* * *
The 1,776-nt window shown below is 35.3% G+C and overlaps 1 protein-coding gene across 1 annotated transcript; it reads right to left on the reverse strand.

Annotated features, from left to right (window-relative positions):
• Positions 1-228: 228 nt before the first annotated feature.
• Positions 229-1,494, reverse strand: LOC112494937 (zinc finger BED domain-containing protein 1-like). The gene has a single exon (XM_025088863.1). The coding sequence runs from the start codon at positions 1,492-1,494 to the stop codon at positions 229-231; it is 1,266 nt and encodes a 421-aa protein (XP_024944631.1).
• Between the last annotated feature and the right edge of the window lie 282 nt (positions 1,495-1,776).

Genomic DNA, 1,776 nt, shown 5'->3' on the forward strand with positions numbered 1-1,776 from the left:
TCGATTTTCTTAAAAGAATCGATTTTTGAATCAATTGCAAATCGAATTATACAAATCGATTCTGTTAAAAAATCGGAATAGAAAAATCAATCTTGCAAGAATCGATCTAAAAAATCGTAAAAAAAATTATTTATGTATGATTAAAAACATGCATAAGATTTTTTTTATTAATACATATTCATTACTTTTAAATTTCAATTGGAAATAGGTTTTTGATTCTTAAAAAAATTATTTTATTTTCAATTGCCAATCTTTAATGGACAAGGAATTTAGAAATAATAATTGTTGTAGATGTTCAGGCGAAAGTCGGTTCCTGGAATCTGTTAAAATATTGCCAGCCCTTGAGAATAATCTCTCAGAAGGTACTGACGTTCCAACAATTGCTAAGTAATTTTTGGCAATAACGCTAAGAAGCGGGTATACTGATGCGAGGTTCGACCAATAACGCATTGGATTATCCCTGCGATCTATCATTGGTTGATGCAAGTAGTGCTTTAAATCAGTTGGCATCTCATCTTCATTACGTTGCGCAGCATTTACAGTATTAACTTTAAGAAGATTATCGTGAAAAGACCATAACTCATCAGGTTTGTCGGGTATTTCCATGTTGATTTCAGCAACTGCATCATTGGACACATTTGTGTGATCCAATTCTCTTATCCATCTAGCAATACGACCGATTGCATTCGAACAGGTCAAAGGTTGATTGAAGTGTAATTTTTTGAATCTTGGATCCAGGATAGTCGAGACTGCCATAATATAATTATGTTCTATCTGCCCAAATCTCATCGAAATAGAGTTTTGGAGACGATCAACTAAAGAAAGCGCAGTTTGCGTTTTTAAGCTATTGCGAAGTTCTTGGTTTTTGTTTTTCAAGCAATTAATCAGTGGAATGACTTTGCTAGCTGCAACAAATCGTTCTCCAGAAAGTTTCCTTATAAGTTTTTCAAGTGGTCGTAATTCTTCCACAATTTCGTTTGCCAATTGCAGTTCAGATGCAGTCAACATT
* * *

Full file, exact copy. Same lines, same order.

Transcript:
The 1,776-nt window shown below is 35.3% G+C and overlaps 1 protein-coding gene across 1 annotated transcript; it reads right to left on the reverse strand.

Annotated features, from left to right (window-relative positions):
• Positions 1-228: 228 nt before the first annotated feature.
• Positions 229-1,494, reverse strand: LOC112494937 (zinc finger BED domain-containing protein 1-like). The gene has a single exon (XM_025088863.1). The coding sequence runs from the start codon at positions 1,492-1,494 to the stop codon at positions 229-231; it is 1,266 nt and encodes a 421-aa protein (XP_024944631.1).
• Between the last annotated feature and the right edge of the window lie 282 nt (positions 1,495-1,776).

Genomic DNA, 1,776 nt, shown 5'->3' on the forward strand with positions numbered 1-1,776 from the left:
TCGATTTTCTTAAAAGAATCGATTTTTGAATCAATTGCAAATCGAATTATACAAATCGATTCTGTTAAAAAATCGGAATAGAAAAATCAATCTTGCAAGAATCGATCTAAAAAATCGTAAAAAAAATTATTTATGTATGATTAAAAACATGCATAAGATTTTTTTTATTAATACATATTCATTACTTTTAAATTTCAATTGGAAATAGGTTTTTGATTCTTAAAAAAATTATTTTATTTTCAATTGCCAATCTTTAATGGACAAGGAATTTAGAAATAATAATTGTTGTAGATGTTCAGGCGAAAGTCGGTTCCTGGAATCTGTTAAAATATTGCCAGCCCTTGAGAATAATCTCTCAGAAGGTACTGACGTTCCAACAATTGCTAAGTAATTTTTGGCAATAACGCTAAGAAGCGGGTATACTGATGCGAGGTTCGACCAATAACGCATTGGATTATCCCTGCGATCTATCATTGGTTGATGCAAGTAGTGCTTTAAATCAGTTGGCATCTCATCTTCATTACGTTGCGCAGCATTTACAGTATTAACTTTAAGAAGATTATCGTGAAAAGACCATAACTCATCAGGTTTGTCGGGTATTTCCATGTTGATTTCAGCAACTGCATCATTGGACACATTTGTGTGATCCAATTCTCTTATCCATCTAGCAATACGACCGATTGCATTCGAACAGGTCAAAGGTTGATTGAAGTGTAATTTTTTGAATCTTGGATCCAGGATAGTCGAGACTGCCATAATATAATTATGTTCTATCTGCCCAAATCTCATCGAAATAGAGTTTTGGAGACGATCAACTAAAGAAAGCGCAGTTTGCGTTTTTAAGCTATTGCGAAGTTCTTGGTTTTTGTTTTTCAAGCAATTAATCAGTGGAATGACTTTGCTAGCTGCAACAAATCGTTCTCCAGAAAGTTTCCTTATAAGTTTTTCAAGTGGTCGTAATTCTTCCACAATTTCGTTTGCCAATTGCAGTTCAGATGCAGTCAACATT